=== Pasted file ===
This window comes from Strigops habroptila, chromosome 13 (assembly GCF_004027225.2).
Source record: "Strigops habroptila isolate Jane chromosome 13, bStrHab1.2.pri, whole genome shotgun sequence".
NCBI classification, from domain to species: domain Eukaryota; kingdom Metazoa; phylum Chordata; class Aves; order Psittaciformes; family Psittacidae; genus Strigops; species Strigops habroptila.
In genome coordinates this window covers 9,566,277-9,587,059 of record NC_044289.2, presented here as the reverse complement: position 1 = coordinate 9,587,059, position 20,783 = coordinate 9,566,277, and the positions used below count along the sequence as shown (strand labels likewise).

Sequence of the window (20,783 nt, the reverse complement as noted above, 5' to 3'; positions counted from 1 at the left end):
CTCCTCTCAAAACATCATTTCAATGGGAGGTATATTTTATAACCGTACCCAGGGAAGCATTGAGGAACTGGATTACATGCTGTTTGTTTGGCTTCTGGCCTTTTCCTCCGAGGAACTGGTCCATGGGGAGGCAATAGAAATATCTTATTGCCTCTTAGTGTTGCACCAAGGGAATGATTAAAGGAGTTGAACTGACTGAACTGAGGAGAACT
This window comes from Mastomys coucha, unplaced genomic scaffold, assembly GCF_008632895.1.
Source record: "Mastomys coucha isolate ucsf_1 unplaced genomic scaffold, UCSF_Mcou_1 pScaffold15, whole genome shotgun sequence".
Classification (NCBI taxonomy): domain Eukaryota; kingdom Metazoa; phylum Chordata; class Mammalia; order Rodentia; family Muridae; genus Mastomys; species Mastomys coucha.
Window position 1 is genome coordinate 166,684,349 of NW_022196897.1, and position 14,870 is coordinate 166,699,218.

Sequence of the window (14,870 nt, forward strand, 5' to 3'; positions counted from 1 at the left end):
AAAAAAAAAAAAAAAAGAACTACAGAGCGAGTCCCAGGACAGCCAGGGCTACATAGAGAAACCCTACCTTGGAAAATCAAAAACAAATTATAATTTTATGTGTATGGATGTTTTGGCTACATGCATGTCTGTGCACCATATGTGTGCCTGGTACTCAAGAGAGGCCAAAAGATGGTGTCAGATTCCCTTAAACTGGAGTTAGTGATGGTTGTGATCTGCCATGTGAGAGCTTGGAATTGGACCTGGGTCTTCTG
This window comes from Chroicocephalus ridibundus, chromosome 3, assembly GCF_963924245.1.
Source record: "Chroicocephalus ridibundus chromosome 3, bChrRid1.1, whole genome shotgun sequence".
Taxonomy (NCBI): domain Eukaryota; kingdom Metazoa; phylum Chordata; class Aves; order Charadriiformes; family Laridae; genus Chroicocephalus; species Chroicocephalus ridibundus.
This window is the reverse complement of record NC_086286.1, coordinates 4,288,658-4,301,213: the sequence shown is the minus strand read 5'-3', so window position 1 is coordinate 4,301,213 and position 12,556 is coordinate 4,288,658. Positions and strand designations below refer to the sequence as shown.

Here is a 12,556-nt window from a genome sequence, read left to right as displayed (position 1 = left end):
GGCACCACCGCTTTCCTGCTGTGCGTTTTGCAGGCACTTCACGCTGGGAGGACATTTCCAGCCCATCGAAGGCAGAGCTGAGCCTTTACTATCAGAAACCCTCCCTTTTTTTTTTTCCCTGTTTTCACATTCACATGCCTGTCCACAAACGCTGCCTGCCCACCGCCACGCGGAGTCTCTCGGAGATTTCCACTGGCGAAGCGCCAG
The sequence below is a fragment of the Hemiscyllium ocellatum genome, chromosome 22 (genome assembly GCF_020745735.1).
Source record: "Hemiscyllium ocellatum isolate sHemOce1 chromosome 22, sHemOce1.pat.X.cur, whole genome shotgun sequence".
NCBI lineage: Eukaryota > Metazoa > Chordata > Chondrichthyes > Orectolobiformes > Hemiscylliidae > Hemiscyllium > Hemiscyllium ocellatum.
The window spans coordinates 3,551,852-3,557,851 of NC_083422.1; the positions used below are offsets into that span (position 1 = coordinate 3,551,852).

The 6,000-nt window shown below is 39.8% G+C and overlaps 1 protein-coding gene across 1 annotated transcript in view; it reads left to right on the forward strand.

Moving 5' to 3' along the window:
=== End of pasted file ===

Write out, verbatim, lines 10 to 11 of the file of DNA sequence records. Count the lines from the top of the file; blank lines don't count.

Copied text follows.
Window position 1 is genome coordinate 166,684,349 of NW_022196897.1, and position 14,870 is coordinate 166,699,218.

Sequence of the window (14,870 nt, forward strand, 5' to 3'; positions counted from 1 at the left end):